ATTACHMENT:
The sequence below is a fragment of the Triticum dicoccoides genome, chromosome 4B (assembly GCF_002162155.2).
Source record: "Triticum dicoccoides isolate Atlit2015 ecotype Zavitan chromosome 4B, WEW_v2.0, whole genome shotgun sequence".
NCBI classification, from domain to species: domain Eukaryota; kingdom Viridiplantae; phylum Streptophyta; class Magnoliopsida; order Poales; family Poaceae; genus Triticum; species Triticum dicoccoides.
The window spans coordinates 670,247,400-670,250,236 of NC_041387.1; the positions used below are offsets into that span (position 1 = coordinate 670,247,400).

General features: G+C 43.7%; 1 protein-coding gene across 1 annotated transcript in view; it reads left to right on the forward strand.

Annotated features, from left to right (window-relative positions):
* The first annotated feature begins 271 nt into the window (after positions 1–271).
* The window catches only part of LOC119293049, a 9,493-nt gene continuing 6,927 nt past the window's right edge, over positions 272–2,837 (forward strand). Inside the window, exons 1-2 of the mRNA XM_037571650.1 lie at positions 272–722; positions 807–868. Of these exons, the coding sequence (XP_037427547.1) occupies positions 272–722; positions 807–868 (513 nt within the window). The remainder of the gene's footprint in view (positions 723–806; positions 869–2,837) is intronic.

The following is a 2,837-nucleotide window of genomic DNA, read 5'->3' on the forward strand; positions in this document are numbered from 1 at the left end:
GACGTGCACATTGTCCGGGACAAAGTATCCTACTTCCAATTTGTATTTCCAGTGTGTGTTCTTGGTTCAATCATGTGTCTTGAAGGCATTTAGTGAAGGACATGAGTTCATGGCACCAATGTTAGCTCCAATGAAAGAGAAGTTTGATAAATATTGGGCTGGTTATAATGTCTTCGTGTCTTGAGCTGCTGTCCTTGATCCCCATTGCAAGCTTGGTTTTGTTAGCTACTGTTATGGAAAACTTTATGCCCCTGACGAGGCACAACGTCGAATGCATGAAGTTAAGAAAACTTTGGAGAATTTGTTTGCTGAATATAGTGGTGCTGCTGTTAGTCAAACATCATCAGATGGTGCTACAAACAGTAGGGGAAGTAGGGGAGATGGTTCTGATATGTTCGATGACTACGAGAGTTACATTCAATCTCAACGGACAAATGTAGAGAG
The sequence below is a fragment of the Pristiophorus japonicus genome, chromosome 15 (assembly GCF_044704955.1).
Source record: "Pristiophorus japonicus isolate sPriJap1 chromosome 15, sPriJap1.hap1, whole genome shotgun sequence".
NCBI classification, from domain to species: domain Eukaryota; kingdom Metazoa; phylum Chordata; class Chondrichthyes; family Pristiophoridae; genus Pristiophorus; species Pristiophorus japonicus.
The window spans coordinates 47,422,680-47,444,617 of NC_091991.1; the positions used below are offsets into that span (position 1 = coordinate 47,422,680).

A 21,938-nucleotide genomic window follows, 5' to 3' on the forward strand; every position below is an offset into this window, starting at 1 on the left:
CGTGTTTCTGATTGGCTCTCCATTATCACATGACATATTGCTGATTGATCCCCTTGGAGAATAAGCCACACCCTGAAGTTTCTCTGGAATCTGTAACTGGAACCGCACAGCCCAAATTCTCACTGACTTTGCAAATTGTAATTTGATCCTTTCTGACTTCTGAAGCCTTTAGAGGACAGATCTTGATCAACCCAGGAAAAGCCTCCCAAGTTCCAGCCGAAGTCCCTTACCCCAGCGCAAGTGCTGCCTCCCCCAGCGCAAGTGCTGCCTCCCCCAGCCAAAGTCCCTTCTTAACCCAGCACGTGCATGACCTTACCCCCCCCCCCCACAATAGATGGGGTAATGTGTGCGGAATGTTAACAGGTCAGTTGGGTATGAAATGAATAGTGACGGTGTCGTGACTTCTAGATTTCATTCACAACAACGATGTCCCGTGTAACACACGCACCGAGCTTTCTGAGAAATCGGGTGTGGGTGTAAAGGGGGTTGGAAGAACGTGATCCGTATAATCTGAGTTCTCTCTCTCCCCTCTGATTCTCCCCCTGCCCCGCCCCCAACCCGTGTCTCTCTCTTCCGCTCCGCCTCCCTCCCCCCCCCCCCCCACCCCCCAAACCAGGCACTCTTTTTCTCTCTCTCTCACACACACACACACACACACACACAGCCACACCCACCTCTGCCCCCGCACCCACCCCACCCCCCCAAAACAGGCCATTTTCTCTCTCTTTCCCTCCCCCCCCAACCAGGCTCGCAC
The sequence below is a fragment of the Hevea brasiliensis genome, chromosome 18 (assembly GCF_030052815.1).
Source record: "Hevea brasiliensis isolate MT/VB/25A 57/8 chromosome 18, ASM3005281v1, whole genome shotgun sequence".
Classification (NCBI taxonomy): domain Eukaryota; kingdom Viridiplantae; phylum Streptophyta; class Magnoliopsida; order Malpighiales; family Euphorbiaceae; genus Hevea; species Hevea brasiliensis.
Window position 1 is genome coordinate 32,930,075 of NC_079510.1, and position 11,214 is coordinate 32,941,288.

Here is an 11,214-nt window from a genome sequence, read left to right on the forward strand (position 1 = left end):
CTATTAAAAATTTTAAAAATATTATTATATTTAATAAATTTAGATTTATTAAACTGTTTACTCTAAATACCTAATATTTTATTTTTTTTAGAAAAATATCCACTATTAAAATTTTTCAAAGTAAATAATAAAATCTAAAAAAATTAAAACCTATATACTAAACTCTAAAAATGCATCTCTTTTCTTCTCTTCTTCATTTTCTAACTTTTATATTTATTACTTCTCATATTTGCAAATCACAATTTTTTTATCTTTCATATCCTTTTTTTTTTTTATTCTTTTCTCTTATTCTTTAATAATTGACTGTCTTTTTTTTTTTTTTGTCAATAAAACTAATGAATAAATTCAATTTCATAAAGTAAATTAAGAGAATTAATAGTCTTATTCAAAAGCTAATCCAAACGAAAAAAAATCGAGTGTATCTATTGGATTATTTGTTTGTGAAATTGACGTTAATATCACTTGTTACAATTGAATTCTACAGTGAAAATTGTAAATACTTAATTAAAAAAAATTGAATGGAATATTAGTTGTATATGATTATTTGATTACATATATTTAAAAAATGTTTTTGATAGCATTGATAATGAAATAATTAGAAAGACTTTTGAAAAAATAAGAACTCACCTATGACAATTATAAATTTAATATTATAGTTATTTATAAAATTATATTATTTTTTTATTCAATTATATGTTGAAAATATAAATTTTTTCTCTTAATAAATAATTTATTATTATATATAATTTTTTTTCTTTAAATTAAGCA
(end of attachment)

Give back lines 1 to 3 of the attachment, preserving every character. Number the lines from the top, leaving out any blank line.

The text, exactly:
The sequence below is a fragment of the Triticum dicoccoides genome, chromosome 4B (assembly GCF_002162155.2).
Source record: "Triticum dicoccoides isolate Atlit2015 ecotype Zavitan chromosome 4B, WEW_v2.0, whole genome shotgun sequence".
NCBI classification, from domain to species: domain Eukaryota; kingdom Viridiplantae; phylum Streptophyta; class Magnoliopsida; order Poales; family Poaceae; genus Triticum; species Triticum dicoccoides.